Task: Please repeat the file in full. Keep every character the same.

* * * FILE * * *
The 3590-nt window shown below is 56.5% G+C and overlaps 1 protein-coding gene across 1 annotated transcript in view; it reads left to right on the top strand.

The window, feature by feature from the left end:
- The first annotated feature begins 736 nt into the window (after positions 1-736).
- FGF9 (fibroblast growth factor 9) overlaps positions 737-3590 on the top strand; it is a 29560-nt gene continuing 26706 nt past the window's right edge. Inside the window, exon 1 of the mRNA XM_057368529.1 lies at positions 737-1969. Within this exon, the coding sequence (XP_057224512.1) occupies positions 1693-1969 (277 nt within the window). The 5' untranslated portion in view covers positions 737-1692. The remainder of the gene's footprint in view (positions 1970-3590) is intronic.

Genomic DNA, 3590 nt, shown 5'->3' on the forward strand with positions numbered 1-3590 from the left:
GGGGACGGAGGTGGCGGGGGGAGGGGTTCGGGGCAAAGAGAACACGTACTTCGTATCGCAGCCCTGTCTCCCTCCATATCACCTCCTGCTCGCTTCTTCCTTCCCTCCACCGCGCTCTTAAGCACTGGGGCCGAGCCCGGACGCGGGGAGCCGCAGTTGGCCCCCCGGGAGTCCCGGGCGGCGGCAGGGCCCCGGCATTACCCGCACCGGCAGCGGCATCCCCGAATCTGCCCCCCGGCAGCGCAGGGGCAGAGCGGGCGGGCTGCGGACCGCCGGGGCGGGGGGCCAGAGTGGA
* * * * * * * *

The 3590-nt window shown below is 56.5% G+C and overlaps 1 protein-coding gene across 1 annotated transcript in view; it reads left to right on the top strand.

The window, feature by feature from the left end:
- The first annotated feature begins 736 nt into the window (after positions 1-736).
- FGF9 (fibroblast growth factor 9) overlaps positions 737-3590 on the top strand; it is a 29560-nt gene continuing 26706 nt past the window's right edge. Inside the window, exon 1 of the mRNA XM_057368529.1 lies at positions 737-1969. Within this exon, the coding sequence (XP_057224512.1) occupies positions 1693-1969 (277 nt within the window). The 5' untranslated portion in view covers positions 737-1692. The remainder of the gene's footprint in view (positions 1970-3590) is intronic.

Genomic DNA, 3590 nt, shown 5'->3' on the forward strand with positions numbered 1-3590 from the left:
GGGGACGGAGGTGGCGGGGGGAGGGGTTCGGGGCAAAGAGAACACGTACTTCGTATCGCAGCCCTGTCTCCCTCCATATCACCTCCTGCTCGCTTCTTCCTTCCCTCCACCGCGCTCTTAAGCACTGGGGCCGAGCCCGGACGCGGGGAGCCGCAGTTGGCCCCCCGGGAGTCCCGGGCGGCGGCAGGGCCCCGGCATTACCCGCACCGGCAGCGGCATCCCCGAATCTGCCCCCCGGCAGCGCAGGGGCAGAGCGGGCGGGCTGCGGACCGCCGGGGCGGGGGGCCAGAGTGGA